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Post Reply Free Speech and Higher Education
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Posted 5/2/17
It's funny you are pro-life but are totally against the idea of anyone hindering free speech.

They stem from the same concept, you want to control someone else's decisions.
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Posted 5/2/17

descloud wrote:

It's funny you are pro-life but are totally against the idea of anyone hindering free speech.

They stem from the same concept, you want to control someone else's decisions.


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Posted 5/2/17

slendercookieman wrote:



Not in the United States, the amendment which allows for free speech is located in the section called, "The Bill of Rights". So, factually, speech is a right. You also forget that all of those leaders seriously cracked down upon free speech, which to was what I can assume is your opinion, to keep the common populous from questioning the actions of the government. Which is ironic because that is the primary purpose of free speech; to keep the government in line through discussion among the people.

I would argue argue that the problem in modern times is that there was, with the popularization of the internet and social media, a decrease in confronting opinions that were heard. That, along with a growing egotism within the whole of our culture, creates a perfect storm. For one, people now are only used to hearing certain opinions and thus have no understanding of opposite points of view, and also that people believe that they are always right and are unwilling to admit when they are wrong. Furthermore, people are growing ignorant over what is fact and what is opinion. This is because the institutions that are supposed to be leading us out of ignorance and into free thought and tolerance, have stopped and sometimes promote intolerance to other ideals.

(A bit off topic, but everything can become a form of power if people perceive it to be. Also, words are only a form of power if people are willing to listen, otherwise they fade away. If you look back at the examples you gave, you will realize there was more to them gaining power than just shouting really loud into a crowd of people.)

...but that's just my opinion :/


Free speech is a privilege earned even in the United States. In this case it was earned by a revolt against the British Empire and kept both by the Bill of Rights and the various leaders that came after the founding fathers. And to boot it was an amendment , which meant it wasn't originally considered that is very telling right there.

Though I suppose I have to somewhat agree with your point about the popularisation of the internet and social media.

As for your point of my example of leaders. Yes there was more then shouting loudly into a crowd in their rise to power but a 600 foot tall Redwood begins as a seed.
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Posted 5/2/17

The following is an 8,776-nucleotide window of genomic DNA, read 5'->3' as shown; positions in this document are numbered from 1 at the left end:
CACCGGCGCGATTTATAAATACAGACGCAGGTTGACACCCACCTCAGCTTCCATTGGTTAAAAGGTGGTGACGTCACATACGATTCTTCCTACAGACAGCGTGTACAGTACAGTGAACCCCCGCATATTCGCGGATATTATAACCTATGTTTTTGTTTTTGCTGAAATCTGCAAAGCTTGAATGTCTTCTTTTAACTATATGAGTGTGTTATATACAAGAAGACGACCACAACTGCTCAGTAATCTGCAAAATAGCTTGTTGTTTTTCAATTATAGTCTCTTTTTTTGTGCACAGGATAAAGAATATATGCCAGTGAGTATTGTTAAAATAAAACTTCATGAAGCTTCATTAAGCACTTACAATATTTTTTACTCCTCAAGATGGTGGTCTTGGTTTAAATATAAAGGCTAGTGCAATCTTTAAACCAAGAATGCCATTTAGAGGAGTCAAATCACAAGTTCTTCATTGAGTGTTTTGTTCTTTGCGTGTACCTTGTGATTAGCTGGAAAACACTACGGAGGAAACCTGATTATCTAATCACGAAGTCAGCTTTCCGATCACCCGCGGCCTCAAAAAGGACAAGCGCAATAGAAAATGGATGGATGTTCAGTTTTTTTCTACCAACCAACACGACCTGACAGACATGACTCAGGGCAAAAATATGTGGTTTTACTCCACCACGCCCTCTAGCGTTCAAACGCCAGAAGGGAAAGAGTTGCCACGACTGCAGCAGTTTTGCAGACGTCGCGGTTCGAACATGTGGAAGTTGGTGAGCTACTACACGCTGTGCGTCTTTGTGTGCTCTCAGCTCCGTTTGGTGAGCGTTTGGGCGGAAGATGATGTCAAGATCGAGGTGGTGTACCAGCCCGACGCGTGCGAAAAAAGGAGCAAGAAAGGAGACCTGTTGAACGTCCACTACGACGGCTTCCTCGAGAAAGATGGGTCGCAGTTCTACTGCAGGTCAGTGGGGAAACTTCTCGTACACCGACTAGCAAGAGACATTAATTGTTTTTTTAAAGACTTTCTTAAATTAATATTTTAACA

Ranwolf wrote:


MysticGon wrote:


Can we make it past the first page before you start hurling abuse at people. K thanks.

Popularity isn't the only deciding factor and you know that.


That wasn't abuse, it was bluntness.

Regardless Popularity isn't the only deciding factor true . But it is the baseline factor upon which all other factors hinge. Popular figures get put in charge, and from there right and wrong, permissible things , and so forth are decided.


A very small but ruthless group can cause a genocide on the populace. As far a speech is concerned they can cause great harm like you say or can be very beneficial. The lines are aren't always clearly defined. Sometimes you'll get a frog in a boiling pot scenario.
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Posted 5/2/17

MysticGon wrote:


A very small but ruthless group can cause a genocide on the populace. As far a speech is concerned they can cause great harm like you say or can be very beneficial. The lines are aren't always clearly defined. Sometimes you'll get a frog in a boiling pot scenario.


All very true things but in the end we have to decide if the risk is worth the reward. I personally do not like risk, if you mess up well some very nasty and unforeseen consequences can be the result . That is just my opinion on the matter though.
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Posted 5/2/17 , edited 5/2/17

Ranwolf wrote:


MysticGon wrote:


A very small but ruthless group can cause a genocide on the populace. As far a speech is concerned they can cause great harm like you say or can be very beneficial. The lines are aren't always clearly defined. Sometimes you'll get a frog in a boiling pot scenario.


All very true things but in the end we have to decide if the risk is worth the reward. I personally do not like risk, if you mess up well some very nasty and unforeseen consequences can be the result . That is just my opinion on the matter though.


I can respect that. The whole "give me liberty or give me death" that's so big in America shows people but a pretty high premium on freedom. Even risking their safety for it. Though it's kind of not fair if a vocal minority causes enough nation war that kills people that didn't want any part of it. Being silent doesn't guarantee safety.
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Posted 5/2/17

octorockandroll wrote:


descloud wrote:

It's funny you are pro-life but are totally against the idea of anyone hindering free speech.

They stem from the same concept, you want to control someone else's decisions.